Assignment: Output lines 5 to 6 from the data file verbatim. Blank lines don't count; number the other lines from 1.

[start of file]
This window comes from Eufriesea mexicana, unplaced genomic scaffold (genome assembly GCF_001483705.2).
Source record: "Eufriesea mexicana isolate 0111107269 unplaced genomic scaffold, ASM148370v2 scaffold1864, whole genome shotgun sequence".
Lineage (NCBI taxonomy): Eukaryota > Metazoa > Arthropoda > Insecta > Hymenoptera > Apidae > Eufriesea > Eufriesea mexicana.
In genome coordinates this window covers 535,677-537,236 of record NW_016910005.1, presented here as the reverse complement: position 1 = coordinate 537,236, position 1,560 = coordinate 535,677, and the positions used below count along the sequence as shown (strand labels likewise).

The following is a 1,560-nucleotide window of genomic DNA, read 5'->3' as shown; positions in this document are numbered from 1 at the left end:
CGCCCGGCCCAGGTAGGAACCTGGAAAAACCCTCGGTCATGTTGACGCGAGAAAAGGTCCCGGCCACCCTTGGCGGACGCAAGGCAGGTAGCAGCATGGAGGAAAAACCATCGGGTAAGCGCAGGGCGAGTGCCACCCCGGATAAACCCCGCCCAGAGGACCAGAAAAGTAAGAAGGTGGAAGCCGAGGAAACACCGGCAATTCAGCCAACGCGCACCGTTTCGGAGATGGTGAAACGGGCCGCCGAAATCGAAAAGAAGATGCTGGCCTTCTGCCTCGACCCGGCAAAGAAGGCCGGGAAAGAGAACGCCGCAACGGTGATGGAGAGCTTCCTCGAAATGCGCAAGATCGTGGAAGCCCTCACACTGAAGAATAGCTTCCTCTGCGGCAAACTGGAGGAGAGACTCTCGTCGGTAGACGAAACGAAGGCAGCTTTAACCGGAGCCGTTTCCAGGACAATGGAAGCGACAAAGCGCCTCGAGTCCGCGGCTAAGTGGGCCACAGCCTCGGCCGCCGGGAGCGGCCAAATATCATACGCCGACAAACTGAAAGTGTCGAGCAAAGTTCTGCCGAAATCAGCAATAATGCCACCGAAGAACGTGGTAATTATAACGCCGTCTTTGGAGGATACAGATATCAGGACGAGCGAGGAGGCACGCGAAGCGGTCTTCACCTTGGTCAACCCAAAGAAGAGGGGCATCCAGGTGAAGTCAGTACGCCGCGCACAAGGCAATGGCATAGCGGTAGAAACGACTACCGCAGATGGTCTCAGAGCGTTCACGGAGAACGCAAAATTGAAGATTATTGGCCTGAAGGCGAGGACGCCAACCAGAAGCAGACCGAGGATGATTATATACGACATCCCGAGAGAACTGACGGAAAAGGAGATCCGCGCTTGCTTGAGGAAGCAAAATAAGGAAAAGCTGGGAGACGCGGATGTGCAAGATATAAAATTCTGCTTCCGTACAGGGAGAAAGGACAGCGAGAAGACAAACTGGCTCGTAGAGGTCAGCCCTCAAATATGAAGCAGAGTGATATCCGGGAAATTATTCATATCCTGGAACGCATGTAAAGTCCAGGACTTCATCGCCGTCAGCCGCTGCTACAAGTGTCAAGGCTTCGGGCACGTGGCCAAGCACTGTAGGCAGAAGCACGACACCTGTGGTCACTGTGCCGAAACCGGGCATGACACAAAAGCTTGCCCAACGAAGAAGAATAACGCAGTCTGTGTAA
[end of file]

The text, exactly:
The following is a 1,560-nucleotide window of genomic DNA, read 5'->3' as shown; positions in this document are numbered from 1 at the left end:
CGCCCGGCCCAGGTAGGAACCTGGAAAAACCCTCGGTCATGTTGACGCGAGAAAAGGTCCCGGCCACCCTTGGCGGACGCAAGGCAGGTAGCAGCATGGAGGAAAAACCATCGGGTAAGCGCAGGGCGAGTGCCACCCCGGATAAACCCCGCCCAGAGGACCAGAAAAGTAAGAAGGTGGAAGCCGAGGAAACACCGGCAATTCAGCCAACGCGCACCGTTTCGGAGATGGTGAAACGGGCCGCCGAAATCGAAAAGAAGATGCTGGCCTTCTGCCTCGACCCGGCAAAGAAGGCCGGGAAAGAGAACGCCGCAACGGTGATGGAGAGCTTCCTCGAAATGCGCAAGATCGTGGAAGCCCTCACACTGAAGAATAGCTTCCTCTGCGGCAAACTGGAGGAGAGACTCTCGTCGGTAGACGAAACGAAGGCAGCTTTAACCGGAGCCGTTTCCAGGACAATGGAAGCGACAAAGCGCCTCGAGTCCGCGGCTAAGTGGGCCACAGCCTCGGCCGCCGGGAGCGGCCAAATATCATACGCCGACAAACTGAAAGTGTCGAGCAAAGTTCTGCCGAAATCAGCAATAATGCCACCGAAGAACGTGGTAATTATAACGCCGTCTTTGGAGGATACAGATATCAGGACGAGCGAGGAGGCACGCGAAGCGGTCTTCACCTTGGTCAACCCAAAGAAGAGGGGCATCCAGGTGAAGTCAGTACGCCGCGCACAAGGCAATGGCATAGCGGTAGAAACGACTACCGCAGATGGTCTCAGAGCGTTCACGGAGAACGCAAAATTGAAGATTATTGGCCTGAAGGCGAGGACGCCAACCAGAAGCAGACCGAGGATGATTATATACGACATCCCGAGAGAACTGACGGAAAAGGAGATCCGCGCTTGCTTGAGGAAGCAAAATAAGGAAAAGCTGGGAGACGCGGATGTGCAAGATATAAAATTCTGCTTCCGTACAGGGAGAAAGGACAGCGAGAAGACAAACTGGCTCGTAGAGGTCAGCCCTCAAATATGAAGCAGAGTGATATCCGGGAAATTATTCATATCCTGGAACGCATGTAAAGTCCAGGACTTCATCGCCGTCAGCCGCTGCTACAAGTGTCAAGGCTTCGGGCACGTGGCCAAGCACTGTAGGCAGAAGCACGACACCTGTGGTCACTGTGCCGAAACCGGGCATGACACAAAAGCTTGCCCAACGAAGAAGAATAACGCAGTCTGTGTAA